By Jennifer Karapetian, Santa Barbara County, Calif. Deputy District Attorney
Sexual assault cases are some of the most difficult to prosecute. Part of this difficulty stems from preconceived notions, or "myths" associated with rape.
When many people think of rape, they often think of the perpetrator as someone who is a stranger to the survivor. Although stranger rape is very real, even more staggering is the prevalence of non-stranger rape. Over 73 percent of sexual assaults are committed by someone whom the survivor knows.
Due to the embarrassment, trauma, and fear that many survivors experience, over 60 percent of sexual assault cases go unreported. When a survivor finally gains the courage to come forward, they are scrutinized for everything that they did - before, during, and after the crime.
In cases of delayed reporting, key pieces of evidence like DNA will be lost. There are often no independent witnesses because most rape happens behind closed doors.
The case will boil down to the survivor's account of what happened versus what the perpetrator says occurred. When a survivor is intoxicated or unconscious at the time they were raped, it becomes difficult if not impossible to prosecute the case. As a result, 97 percent of rapists will never spend a day in jail.
There are many misconceptions about rape and what it means to consent. In California, like most states, the law takes into account whether a survivor was intoxicated or unconscious at the time she was raped. Most of these sexual assaults occur at high school parties or college campuses, where there is easy access to alcohol, drugs, and vulnerable victims.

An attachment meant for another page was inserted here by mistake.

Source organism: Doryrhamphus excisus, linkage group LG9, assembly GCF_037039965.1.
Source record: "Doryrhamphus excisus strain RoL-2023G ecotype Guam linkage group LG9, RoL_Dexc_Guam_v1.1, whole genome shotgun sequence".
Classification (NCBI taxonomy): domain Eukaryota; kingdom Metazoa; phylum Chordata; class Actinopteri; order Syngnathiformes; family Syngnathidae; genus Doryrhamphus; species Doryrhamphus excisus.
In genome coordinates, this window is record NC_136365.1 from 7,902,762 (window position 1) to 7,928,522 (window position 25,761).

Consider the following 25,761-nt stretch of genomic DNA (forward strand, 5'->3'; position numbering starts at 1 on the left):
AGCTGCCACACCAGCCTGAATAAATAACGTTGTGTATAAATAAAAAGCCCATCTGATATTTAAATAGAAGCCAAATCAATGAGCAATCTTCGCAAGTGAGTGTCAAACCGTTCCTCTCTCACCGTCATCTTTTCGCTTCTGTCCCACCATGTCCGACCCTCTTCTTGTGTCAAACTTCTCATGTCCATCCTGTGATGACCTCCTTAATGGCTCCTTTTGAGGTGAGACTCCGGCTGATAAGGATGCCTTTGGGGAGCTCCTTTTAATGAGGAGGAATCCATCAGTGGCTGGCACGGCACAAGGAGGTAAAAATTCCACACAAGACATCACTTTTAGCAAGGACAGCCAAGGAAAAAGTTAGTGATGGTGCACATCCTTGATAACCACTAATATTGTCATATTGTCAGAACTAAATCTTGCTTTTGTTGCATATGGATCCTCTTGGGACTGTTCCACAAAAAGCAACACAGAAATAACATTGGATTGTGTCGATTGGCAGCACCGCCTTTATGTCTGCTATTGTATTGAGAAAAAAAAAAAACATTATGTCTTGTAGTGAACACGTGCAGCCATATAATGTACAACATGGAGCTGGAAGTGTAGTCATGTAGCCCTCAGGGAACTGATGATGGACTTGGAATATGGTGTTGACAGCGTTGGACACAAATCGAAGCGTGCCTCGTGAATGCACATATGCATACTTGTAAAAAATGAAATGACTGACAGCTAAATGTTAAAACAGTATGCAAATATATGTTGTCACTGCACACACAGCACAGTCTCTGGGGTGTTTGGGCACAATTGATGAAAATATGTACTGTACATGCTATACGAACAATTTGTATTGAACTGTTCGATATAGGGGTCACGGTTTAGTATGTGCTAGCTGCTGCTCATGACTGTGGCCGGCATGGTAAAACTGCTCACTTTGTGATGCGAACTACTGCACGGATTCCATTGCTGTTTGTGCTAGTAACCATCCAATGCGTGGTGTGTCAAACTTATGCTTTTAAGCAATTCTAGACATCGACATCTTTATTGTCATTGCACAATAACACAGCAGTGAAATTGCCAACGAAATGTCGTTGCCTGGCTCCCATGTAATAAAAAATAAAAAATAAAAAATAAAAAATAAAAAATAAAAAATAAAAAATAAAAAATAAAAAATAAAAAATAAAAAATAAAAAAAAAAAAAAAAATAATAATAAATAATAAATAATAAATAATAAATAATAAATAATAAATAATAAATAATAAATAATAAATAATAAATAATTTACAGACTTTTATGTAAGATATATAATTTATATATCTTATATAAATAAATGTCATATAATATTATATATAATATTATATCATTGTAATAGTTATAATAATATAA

When a woman is unconscious, she is legally incapable of consenting to sex. This may seem like common sense. But similarly, when a woman is so intoxicated that she is unable to resist, she is also legally incapable of consent. When a perpetrator knows this, and takes advantage of her anyway - that is rape.
Statistics show that one out of four college women will be the victim of sexual assault during their academic career. Over half of these cases will involve victims who have consumed alcohol. Some of these women will come forward and report their crime to campus administration.
The evaluation of complaints in the disciplinary process has historically focused on whether a victim said, "No" during the assault, or whether she physically resisted her attacker. This type of process is inconsistent with the legal definition of rape.
California's recent "Yes Means Yes" law is a game changer because it requires colleges and universities receiving public funds, to shift their focus from whether a survivor said, "No," to whether she said, "Yes." Although a small victory, this law helps pave a road towards eradicating the many myths associated with sexual assault.
Jennifer Karapetian is a Deputy District Attorney for Santa Barbara County, California. She specializes in domestic violence and sexual assault cases.
Survivors of sexual assault will tell their stories Saturday during "'48 Hours' Live to Tell: I Remember Everything." The episode airs Saturday at 9 p.m. ET/PT on CBS.